A healthy and active starter is the heart of a good sourdough loaf.
What is a sourdough starter?
It’s a pre-ferment made up of flour and water and a way to cultivate the wild yeasts and healthy bacteria that are present in both the flour and the air around us. It is this mix of yeasts and bacteria that provide not only the rise in the bread but also sourdough’s signature tang.
Making a sourdough starter is relatively simple. Water and flour are combined and regularly added to for a number of days until it has formed an active, bubbly collection of wild yeasts and friendly bacteria (lactobacilli.)
You can use a gluten flour of your choice, I usually stick to plain unbleached flour for my starter though sometimes I’ll add in rye or wholemeal to speed things up as those sorts of flour seem to contain more yeasts and make things ferment a bit faster. I have not yet tried this with any gluten-free flours.
Once your starter is active, it is ready to be baked with. However, it doesn’t end there. After you have made your loaf, you don’t want to be having to start a fresh starter every single time you want to bake. Instead, you want to maintain your existing starter, feed it and keep it alive for the next time you bake.
To maintain your starter you take a little bit of the old starter and add some fresh flour and water. How much you take and how much you add differs for each baker but I’ll run through how much I take and why. First though, let’s make the starter.
I make a sourdough starter at 100% hydration. All this means is that I always add the same weight of flour as water when I feed my starter.
Starting a sourdough starter (at 100% hydration).
Day 1: combine 100 grams flour and 100 grams water in a glass container and stir very well. Leave in a warm place, covered with a cloth.
Day 2- Day 5: Feed your starter every day, 100 grams flour and 100 grams water. By day four your starter should be bubbling and have a slightly sour smell. By day five it should be ready to use. You can test if it is ready by dropping a blob in some warm water. If it floats, it’s ready.
Now it’s time to bake. Usually, a sourdough recipe won’t call for a huge amount of starter and you’ll have a lot of ‘discard’ starter left over. To maintain your starter for future loaves you won’t need all this old starter, in fact, you’ll tip most of it out, hence why it’s known as discard starter.*
*Luckily there are plenty of sourdough discard starter recipes such as my Sourdough Starter Chocolate Cake or crumpets, pancakes, crackers…
Maintaining your starter
First up, if you’ve baked a loaf of bread and you don’t plan to bake again straight away, just pop your starter in the fridge. The whole thing, in a sealed jar. It can actually last for a couple of weeks in the fridge without having to do anything. But if you’re planning to bake again, here’s what’s next.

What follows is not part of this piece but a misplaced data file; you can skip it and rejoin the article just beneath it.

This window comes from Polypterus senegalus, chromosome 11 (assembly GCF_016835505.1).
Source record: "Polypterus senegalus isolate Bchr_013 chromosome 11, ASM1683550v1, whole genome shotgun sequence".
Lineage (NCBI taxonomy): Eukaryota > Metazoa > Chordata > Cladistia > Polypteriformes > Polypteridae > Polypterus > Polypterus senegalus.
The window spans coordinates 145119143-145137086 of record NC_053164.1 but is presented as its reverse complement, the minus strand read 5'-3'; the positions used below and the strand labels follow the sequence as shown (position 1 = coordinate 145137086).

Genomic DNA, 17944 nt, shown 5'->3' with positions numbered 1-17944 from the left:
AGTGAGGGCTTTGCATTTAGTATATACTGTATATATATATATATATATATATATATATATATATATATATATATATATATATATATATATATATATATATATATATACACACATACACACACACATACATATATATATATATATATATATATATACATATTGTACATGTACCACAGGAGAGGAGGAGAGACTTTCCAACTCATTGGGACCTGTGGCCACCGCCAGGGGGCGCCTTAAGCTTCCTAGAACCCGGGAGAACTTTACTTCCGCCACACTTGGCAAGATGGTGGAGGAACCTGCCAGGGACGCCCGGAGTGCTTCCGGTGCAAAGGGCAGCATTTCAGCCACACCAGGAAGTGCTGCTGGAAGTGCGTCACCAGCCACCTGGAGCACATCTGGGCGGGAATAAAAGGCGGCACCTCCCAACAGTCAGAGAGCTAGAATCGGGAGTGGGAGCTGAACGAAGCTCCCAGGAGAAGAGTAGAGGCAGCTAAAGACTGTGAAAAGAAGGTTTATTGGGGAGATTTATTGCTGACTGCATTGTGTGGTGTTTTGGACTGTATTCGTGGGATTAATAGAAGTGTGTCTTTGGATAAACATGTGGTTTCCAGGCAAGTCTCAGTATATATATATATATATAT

Take a little of your old starter, some new flour, and some new water. An easy ratio to remember is 1:2:2.
One part starter, two parts flour, and two parts water.
I usually take about 65g of existing starter and add it to a new glass jar along with 130g flour and 130g water.
Mix it together to create a thick paste and leave it to sit, covered with a tea towel. You want it to at least double before you bake with it. If you tie a rubber band around your glass jar to mark where the starter came up to before it rose, you’ll be able to see how much it has risen later on. (Thanks for that brilliant tip Dayna).
I either feed my starter the night before and leave it overnight to use in the morning or I feed it in the morning and bake in the afternoon. It usually rises quicker in the day as it’s warmer so doesn’t need to be left as long.
Young starter vs Mature starter
The longer the time between the feeding of your starter, the more acid accumulates in your starter. A starter fed and used within 6 hours will have less acid than if it was fed and used 12 hours later.
Using a young starter allows your dough to be a lot more stretchable and easy to work with. A more mature starter with a higher acid content will bring a much more sour flavour to your dough and is better if you are using flours with a lower protein content as it contains more acid which helps tighten the gluten strands. I learn a lot about starters and sourdough in general from Trevor Jay Wilson and I suggest you have a look at his stuff too, especially his elusive open crumb!
The world of sourdough is an exciting place and everyone has such a different take on their bread and a different recipe. One thing I’m sure everyone will agree on is a healthy active starter is a key ingredient.
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